A grand adventure aboard a ship traversing the Atlantic Ocean. Romantic intrigue and forbidden love. Gangsters, sailors, and an Englishman. No, we’re not describing a long overdue mash-up between The Godfather and Pirates of the Caribbean. We’re here to review Tower Hill’s production of Anything Goes.

In Anything Goes, a merry band of unlikely friends take a trip on a cruise across the Atlantic Ocean, and various high jinks and unexpected events occur. In the end, what took Anything Goes above and beyond the level of mere high school play and into the echelons of the greatest musicals of all time were the fantastic, impressive performances from the distinguished actors of the Tower Hill theatre department.

What’s a great play without a few foreign accents? Impersonations were in abundance on the stage this past week, as George Gianforcaro’s spot-on New York mobster impression gave the crowds laughs on laughs, along with his banter and comical singing. Henry Mette’s English accent and incorrect use of idiomatic phrases left the ladies swooning.

Whitney Polich as Reno arguably stole the show with her passionate songs and spot-on performance. Her smooth voice amazed all in the audience, and her witty character kept us all on our toes (had we been standing for the play, of course).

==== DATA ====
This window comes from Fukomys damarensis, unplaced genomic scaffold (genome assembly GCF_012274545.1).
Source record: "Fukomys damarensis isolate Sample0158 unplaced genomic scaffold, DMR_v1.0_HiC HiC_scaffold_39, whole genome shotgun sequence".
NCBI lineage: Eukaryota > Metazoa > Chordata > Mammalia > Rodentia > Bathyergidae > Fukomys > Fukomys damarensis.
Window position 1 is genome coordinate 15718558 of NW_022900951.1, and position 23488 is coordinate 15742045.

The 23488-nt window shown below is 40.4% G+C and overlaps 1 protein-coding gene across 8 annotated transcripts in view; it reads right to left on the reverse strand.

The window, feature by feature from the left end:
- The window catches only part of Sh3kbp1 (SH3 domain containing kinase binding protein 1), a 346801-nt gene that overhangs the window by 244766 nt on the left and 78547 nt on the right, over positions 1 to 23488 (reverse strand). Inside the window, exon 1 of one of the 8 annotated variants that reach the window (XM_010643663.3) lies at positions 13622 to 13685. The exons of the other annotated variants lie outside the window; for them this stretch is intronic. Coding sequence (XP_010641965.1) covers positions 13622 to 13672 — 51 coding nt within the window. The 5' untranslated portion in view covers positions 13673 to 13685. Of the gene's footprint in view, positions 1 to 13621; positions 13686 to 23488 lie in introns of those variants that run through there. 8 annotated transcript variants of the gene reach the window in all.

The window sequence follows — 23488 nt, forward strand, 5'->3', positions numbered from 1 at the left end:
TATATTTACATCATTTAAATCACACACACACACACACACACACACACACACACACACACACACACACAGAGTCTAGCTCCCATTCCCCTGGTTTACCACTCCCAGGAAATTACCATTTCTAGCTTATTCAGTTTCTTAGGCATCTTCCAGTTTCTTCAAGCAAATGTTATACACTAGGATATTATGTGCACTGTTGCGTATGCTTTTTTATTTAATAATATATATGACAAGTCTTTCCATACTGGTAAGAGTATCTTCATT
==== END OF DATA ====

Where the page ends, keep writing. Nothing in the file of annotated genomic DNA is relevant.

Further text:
Spencer Johnson spent much of the play (90 seconds by my count) locking lips with one of his many New York dames, but when his mouth was free, he serenaded us with his voice and wowed us with his acting abilities, putting in a Tony Award-worthy performance as young Billy Crocker.

Another performance that could not be forgotten was Graham Bright’s turn as an alcoholic, morally bankrupt Yale graduate (our apologies for the redundancy) who employed Billy on Wall Street. Bright’s antics throughout the play were nothing short of comedy gold and left the audience in stitches.

We could go on and on, from Lexi Longo’s role as Billy’s love interest, Hope Harcourt, to the talent of the whole ensemble in their impressive tap dancing routine. The cast of Anything Goes was nothing short of spectacular, and they all deserve a great deal of recognition.

We also can’t forget about the stage crew, without whom the impressive set would not have been built, and none of the speedy scene changes would have occurred.  They had a very important role that is easy to forget. We’d also like to recognize the fabulous lighting, which Adam Reynolds designed himself.

It was delightful, it was delicious . . . it was delovely! Anything Goes comes in on the Fort-Turner-Richter Scale as 5 sails out of a possible 5.  If you missed it this past weekend, we don’t know what to tell you. Not seeing Anything Goes is a decision that anyone will regret for the rest of their life.

Kevin Turner ’16 and Nic Fort ’16